Ne­tanyahu’s talk of a ‘state-mi­nus’ stumps diplo­mats

Short­hand for his stance on a Pales­tinian na­tion could mean many things

The Washington Post Sunday - - THE WORLD - BY WIL­LIAM BOOTH AND RUTH EGLASH wil­liam.booth@wash­post.com ruth.eglash@wash­post.com

jerusalem — A few hours be­fore Prime Min­is­ter Ben­jamin Ne­tanyahu spoke by tele­phone with Pres­i­dent Trump on Sun­day, the Is­raeli leader hud­dled be­hind closed doors with his se­cu­rity cab­i­net.

Min­is­ters on his hard right pressed Ne­tanyahu to pub­licly pro­claim the “two-state so­lu­tion” dead.

The Is­raeli leader re­fused but told his rau­cous cab­i­net not to worry. Ne­tanyahu said he did not sup­port a full Pales­tinian state, but “a state-mi­nus,” ac­cord­ing to Is­raeli re­ports on the meet­ing.

In the days since, Is­raelis, Pales­tini­ans and Amer­i­can diplo­mats have been strug­gling to de­fine what Ne­tanyahu might have meant by “a state-mi­nus.”

“State-mi­nus” is clearly short­hand for how Ne­tanyahu sees his bot­tom-line po­si­tion to the decades-long con­flict here, in­clud­ing the thorni­est of thorny is­sues: who con­trols Jerusalem, with its shrines holy to three world re­li­gions. But short­hand for what? Was Ne­tanyahu sug­gest­ing he could sup­port some­thing close to the sovereign state the Pales­tini­ans are seek­ing — and that pre­vi­ous U.S. ad­min­is­tra­tions have tried hard to cre­ate?

Or was Ne­tanyahu say­ing no way, he was not pre­pared to move much be­yond what the Pales­tini­ans have to­day, lim­ited self-rule, in 40 per­cent of the West Bank, un­der a 50-year-old mil­i­tary oc­cu­pa­tion?

What Ne­tanyahu is think­ing — or what he is willing to tell his peo­ple pub­licly or Wash­ing­ton pri­vately — has never been more im­por­tant.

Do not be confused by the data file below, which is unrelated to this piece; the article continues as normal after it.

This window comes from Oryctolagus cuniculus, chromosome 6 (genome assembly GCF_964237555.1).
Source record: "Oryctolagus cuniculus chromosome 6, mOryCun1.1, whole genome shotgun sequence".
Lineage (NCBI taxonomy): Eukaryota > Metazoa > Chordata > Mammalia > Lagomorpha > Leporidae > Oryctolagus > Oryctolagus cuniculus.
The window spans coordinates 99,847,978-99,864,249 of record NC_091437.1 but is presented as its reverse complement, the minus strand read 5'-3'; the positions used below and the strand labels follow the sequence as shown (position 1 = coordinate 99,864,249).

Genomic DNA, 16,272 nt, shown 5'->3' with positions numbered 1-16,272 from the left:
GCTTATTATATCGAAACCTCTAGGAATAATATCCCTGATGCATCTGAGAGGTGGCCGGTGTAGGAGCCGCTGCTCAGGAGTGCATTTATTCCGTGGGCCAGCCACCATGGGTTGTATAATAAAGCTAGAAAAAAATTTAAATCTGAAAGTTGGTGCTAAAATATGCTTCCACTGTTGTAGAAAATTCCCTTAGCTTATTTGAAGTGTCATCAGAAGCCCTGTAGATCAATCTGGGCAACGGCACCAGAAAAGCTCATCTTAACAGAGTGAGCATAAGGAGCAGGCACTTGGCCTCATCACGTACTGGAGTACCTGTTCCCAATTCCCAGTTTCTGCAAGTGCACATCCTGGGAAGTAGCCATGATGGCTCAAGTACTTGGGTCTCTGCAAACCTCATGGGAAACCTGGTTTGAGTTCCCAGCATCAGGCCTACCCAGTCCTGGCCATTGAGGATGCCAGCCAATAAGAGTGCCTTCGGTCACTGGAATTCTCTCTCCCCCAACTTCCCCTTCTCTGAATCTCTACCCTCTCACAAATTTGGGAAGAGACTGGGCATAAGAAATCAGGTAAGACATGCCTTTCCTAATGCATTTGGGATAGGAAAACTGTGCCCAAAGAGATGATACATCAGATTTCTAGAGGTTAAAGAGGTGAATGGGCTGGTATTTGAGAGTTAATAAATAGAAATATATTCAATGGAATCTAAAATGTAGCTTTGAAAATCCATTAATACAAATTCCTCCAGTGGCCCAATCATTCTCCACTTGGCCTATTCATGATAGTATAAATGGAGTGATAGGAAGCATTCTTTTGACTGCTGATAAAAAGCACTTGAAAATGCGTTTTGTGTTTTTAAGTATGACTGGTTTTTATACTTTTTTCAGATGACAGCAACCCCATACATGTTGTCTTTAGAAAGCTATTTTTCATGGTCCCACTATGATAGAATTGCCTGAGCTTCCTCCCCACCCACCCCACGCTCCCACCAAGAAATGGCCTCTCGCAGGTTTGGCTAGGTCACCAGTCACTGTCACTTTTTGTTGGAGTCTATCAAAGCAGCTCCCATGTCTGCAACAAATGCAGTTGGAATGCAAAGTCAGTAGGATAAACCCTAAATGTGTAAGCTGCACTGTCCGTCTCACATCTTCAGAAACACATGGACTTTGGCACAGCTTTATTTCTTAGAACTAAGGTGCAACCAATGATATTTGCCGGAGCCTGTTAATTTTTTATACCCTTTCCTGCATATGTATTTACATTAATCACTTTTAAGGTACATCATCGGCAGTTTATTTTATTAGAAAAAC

Ne­tanyahu is slated for his first meet­ing with the new Amer­i­can pres­i­dent at the White House next month.

The Is­raeli prime min­is­ter likes to boast that he best un­der­stands and can best man­age the Amer­i­cans.

But in his long ser­vice, Ne­tanyahu has never en­coun­tered a pres­i­dent like Trump.

Trump has said he is keen to make the deal of the cen­tury: a historic White House-bro­kered Pales­tinian-Is­raeli peace that has eluded all be­fore him. He ap­pointed a trusted se­nior ad­viser, his 35-year-old son-in-law, Jared Kush­ner, to the task.

“If you can’t pro­duce peace in the Mid­dle East, no­body can,” Trump said to Kush­ner at an event last week.

Yet Trump is also send­ing his bank­ruptcy lawyer, David M. Fried­man, to be am­bas­sador in Is­rael. Fried­man has mocked the two-state so­lu­tion.

In Is­rael, from left to right, politi­cians are press­ing Ne­tanyahu to say where he wants the coun­try to go.

“Is­rael now has the op­por­tu­nity — in­deed, the obli­ga­tion — to de­cide what kind of fu­ture it seeks,” said Tzipi Livni, a leader of the op­po­si­tion in the Is­raeli par­lia­ment and a three-time peace ne­go­tia­tor.

On the hard right, Is­rael’s ed­u­ca­tion min­is­ter and leader of a pro-set­tle­ment party, Naf­tali Ben­nett, has said Ne­tanyahu should scut­tle the false hope of two states and de­clare Is­rael’s true in­ten­tions — that it will never aban­don the 400,000 Jews liv­ing in set­tle­ments in the West Bank and should in­stead an­nex 60 per­cent of the ter­ri­tory.

A for­mer se­nior State De­part­ment of­fi­cial, Robert Danin, who served un­der Repub­li­cans and Democrats, won­dered aloud what Ne­tanyahu might say when Trump spreads out his arms in the Oval Of­fice and asks, “Bibi, what do you want?”

No­body knows — maybe not even Ne­tanyahu.

For a gen­er­a­tion, the Pales­tinian lead­er­ship in Ra­mal­lah has been very spe­cific about what it wants: a sovereign state in the West Bank and Gaza Strip, based on 1967 bor­ders, with East Jerusalem as its cap­i­tal.

This is what for­mer pres­i­dent Barack Obama and his sec­re­tary of state John F. Kerry sought. In his fi­nal hours in of­fice, Kerry gave a long-winded but im­pas­sioned speech, al­most plead­ing in tone, warning that if the Is­raelis aban­don the two-state so­lu­tion, they will ei­ther lose their Jewish ma­jor­ity or demo­cratic val­ues.

It ap­pears Ne­tanyahu has other ideas.